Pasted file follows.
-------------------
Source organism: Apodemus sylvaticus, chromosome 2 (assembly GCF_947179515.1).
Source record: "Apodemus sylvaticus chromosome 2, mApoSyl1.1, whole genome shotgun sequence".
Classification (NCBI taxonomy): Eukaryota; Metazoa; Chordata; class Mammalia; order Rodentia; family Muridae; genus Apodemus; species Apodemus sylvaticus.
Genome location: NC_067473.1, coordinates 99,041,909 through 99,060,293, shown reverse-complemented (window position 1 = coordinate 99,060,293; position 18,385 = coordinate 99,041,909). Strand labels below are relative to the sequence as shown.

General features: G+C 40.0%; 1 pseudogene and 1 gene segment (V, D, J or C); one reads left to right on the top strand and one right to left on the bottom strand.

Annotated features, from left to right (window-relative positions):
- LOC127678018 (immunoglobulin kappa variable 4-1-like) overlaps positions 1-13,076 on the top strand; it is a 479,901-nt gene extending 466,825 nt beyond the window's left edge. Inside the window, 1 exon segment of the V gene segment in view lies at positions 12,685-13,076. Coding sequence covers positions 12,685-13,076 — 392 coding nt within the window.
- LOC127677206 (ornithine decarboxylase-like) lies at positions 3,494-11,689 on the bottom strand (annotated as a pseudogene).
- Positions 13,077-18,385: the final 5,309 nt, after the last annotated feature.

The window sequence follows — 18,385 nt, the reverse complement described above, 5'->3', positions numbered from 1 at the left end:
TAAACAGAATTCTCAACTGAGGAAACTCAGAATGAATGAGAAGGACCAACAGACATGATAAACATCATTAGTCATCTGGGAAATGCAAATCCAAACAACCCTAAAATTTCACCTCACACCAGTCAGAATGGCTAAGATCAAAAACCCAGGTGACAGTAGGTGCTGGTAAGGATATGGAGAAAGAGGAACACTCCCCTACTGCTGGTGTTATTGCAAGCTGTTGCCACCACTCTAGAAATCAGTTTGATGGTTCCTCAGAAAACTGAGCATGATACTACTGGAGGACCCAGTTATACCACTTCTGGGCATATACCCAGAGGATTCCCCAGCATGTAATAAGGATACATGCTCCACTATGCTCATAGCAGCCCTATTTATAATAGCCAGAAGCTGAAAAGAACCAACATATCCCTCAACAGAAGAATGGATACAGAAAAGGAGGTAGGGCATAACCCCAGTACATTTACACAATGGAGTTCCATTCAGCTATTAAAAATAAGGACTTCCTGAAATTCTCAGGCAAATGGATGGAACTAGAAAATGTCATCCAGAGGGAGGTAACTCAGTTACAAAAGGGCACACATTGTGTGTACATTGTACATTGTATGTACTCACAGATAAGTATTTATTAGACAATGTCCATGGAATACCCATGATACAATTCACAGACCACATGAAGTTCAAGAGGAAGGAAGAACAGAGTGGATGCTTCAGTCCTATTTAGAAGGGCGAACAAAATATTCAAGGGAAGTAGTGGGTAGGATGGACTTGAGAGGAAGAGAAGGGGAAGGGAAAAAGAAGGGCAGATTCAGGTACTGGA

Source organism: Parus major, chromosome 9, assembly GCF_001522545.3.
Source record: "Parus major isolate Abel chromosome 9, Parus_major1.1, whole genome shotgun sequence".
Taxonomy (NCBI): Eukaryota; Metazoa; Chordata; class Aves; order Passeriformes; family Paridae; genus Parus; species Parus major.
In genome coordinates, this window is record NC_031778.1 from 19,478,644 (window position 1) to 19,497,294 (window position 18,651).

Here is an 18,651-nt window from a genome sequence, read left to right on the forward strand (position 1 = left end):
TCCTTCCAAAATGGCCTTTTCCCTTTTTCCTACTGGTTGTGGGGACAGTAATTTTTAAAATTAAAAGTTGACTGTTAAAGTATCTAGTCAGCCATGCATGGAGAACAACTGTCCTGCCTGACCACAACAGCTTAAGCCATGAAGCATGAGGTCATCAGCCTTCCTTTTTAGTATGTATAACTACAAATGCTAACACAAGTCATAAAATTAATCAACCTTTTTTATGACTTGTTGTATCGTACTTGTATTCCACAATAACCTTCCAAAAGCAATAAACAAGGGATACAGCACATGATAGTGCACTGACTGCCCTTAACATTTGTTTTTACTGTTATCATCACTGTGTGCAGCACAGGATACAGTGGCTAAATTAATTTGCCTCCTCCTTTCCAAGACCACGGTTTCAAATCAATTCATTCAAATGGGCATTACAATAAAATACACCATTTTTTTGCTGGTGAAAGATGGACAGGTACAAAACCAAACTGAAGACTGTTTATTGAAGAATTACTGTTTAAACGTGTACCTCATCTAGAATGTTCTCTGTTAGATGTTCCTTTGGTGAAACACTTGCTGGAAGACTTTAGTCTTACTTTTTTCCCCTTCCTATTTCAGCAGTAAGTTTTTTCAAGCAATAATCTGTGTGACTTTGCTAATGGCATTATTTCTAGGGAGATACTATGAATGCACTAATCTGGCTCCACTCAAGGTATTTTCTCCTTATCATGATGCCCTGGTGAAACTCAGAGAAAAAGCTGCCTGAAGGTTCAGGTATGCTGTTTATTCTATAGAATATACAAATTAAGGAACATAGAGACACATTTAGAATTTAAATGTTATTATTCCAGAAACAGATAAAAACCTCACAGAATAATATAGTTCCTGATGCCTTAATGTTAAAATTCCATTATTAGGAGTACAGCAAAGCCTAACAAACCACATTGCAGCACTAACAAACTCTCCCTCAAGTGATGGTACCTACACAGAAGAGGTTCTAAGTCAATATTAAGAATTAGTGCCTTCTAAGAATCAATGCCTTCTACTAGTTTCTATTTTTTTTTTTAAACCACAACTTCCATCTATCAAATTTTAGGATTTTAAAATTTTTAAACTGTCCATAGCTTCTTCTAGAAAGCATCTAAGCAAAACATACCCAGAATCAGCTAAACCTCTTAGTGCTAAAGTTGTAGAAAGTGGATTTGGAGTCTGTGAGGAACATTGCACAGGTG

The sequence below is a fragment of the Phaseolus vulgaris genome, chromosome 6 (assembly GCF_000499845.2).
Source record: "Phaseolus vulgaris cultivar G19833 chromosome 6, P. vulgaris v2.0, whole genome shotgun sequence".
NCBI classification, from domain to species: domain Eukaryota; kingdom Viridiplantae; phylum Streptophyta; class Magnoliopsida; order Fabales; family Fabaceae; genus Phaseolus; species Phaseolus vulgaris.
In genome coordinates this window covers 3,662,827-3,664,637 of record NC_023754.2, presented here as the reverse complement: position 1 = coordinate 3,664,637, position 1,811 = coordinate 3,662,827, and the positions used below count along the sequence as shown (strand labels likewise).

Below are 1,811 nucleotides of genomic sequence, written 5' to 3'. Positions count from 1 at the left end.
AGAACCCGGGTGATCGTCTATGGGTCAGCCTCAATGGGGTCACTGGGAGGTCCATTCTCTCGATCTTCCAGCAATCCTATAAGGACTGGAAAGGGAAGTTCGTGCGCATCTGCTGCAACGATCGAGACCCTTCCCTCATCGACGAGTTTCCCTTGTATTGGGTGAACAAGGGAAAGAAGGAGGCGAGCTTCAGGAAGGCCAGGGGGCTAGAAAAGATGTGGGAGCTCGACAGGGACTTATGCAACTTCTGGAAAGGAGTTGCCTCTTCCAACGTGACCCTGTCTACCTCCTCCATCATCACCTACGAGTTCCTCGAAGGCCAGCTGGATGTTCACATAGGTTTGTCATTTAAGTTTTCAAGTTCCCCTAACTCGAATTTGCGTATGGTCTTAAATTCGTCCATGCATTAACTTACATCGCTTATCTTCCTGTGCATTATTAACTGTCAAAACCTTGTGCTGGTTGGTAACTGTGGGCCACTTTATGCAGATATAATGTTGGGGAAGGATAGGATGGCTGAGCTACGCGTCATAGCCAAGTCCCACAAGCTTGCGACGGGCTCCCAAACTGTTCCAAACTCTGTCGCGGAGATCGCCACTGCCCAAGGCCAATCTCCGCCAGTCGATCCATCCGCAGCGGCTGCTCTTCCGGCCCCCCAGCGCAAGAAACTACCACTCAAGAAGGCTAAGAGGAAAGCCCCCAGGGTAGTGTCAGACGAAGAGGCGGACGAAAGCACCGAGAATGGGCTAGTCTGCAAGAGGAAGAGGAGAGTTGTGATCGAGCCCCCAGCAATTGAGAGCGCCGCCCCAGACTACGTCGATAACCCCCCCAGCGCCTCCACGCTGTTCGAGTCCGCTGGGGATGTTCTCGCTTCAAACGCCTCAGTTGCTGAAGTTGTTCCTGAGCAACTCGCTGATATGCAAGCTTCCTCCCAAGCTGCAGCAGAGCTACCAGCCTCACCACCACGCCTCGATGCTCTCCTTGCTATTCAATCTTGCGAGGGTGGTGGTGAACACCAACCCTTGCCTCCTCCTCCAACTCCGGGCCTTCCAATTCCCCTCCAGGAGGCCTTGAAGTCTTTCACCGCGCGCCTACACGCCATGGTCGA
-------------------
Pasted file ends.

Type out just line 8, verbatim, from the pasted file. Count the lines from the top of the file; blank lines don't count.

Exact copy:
- LOC127677206 (ornithine decarboxylase-like) lies at positions 3,494-11,689 on the bottom strand (annotated as a pseudogene).